Buying Local Food Supports the Valley Economy
Local farmers who sell directly to you receive a larger share of the profit and in turn spend their money with local merchants. When money stays local, everyone benefits.
Since 1935, the US has lost 4.7 million farms, with fewer than one million Americans now claiming farming as a primary occupation.
At the same time, food safety concerns only increase as large corporations increasingly dominate US food production. Four large firms control over 80% of beef slaughter, 59% of pork packing, and 50% of broiler chicken production.
Don’t contribute to these stats; keep family farms at the bedrock of our community.
Read about one way, Farm to School, Colorado is trying to do this as a State.
Local Farmers Protect the Land
By being good stewards of the land, minimizing packaging, and harvesting food only when it is ready to eat, local San Luis Valley farmers reduce their environmental impact on the farmland and water sources that make the San Luis Valley beautiful and a great place to live.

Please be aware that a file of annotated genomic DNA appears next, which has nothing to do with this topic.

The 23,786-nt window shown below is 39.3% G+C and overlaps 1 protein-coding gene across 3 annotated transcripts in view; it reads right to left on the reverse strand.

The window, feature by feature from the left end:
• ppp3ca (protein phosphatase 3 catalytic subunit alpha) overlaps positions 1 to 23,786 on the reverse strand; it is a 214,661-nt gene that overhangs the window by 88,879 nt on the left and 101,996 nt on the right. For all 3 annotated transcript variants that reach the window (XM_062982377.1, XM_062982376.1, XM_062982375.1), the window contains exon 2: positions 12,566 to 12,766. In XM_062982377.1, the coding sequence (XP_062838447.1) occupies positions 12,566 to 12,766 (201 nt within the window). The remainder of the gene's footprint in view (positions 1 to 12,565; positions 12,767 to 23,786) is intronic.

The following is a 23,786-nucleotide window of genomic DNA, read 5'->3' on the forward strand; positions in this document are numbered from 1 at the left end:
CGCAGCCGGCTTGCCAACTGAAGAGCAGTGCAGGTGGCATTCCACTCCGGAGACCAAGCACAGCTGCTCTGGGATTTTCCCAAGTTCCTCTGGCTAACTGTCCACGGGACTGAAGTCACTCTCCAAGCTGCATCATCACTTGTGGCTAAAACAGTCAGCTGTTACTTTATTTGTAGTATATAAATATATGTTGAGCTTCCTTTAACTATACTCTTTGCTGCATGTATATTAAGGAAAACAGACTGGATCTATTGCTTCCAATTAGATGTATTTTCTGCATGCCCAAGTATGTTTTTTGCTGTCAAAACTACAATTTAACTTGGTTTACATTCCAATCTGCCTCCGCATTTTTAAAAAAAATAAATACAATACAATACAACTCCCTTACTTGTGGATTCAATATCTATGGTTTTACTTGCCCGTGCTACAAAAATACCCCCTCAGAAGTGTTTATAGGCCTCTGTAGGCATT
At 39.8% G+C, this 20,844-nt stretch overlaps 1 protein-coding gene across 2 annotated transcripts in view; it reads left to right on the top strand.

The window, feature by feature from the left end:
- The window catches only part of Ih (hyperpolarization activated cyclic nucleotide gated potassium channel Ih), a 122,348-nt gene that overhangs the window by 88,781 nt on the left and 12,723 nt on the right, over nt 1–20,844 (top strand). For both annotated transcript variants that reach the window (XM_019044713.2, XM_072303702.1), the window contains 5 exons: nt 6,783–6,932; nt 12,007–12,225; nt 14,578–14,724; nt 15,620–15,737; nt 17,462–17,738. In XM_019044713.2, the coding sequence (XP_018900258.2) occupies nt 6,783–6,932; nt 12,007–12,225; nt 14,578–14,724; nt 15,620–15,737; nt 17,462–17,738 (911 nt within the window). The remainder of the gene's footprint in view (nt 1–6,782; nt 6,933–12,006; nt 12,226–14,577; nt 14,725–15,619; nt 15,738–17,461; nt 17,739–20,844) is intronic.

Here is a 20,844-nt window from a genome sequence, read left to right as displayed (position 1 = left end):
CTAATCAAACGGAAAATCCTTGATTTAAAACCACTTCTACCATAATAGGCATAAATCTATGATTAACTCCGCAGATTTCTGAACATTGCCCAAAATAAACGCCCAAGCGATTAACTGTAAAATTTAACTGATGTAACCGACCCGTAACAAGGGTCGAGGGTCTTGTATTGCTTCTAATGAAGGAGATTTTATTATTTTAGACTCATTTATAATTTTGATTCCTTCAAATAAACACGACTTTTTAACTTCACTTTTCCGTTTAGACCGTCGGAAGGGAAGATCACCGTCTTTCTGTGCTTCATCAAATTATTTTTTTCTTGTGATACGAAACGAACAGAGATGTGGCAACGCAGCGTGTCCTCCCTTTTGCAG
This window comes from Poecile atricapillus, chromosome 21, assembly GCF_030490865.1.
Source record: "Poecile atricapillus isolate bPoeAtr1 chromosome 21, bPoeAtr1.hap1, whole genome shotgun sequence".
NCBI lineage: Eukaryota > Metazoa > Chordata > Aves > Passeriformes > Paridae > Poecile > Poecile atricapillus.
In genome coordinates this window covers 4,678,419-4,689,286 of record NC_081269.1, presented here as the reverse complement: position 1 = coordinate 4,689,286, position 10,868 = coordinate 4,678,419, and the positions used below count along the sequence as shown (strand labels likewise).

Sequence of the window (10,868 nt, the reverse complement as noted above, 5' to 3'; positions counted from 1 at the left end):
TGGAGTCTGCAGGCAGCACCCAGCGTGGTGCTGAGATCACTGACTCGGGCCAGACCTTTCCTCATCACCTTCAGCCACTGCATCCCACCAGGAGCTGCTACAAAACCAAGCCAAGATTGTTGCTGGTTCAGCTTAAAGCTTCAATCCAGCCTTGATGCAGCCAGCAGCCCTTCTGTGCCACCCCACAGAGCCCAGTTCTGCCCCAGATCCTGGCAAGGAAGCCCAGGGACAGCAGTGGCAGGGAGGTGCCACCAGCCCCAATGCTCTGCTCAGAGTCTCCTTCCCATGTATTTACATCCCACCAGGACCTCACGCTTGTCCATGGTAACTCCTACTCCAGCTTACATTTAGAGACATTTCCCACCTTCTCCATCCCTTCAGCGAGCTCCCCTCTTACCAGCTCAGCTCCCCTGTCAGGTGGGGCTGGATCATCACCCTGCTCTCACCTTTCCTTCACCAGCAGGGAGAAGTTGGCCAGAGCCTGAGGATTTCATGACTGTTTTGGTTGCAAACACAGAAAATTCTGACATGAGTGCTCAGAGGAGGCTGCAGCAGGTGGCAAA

All you need is soil, seeds, and water. Seriously, the San Luis Valley is a high desert valley that receives an average of 8 inches of moisture per year. The frost free growing season is typically from early June until the middle of September. Though some veggies grow better than others, try planting potatoes, peas, lettuce, spinach, or carrots in your next garden. Extend the season with a cold frame or green house.
In the Valley, the soil and sometimes the water tend to be alkaline, making compost a must. Have your soil tested through the CSU Cooperative Extension. You can contact then at 719-852-7381 or Alamosa@coop.ext.colostate.edu.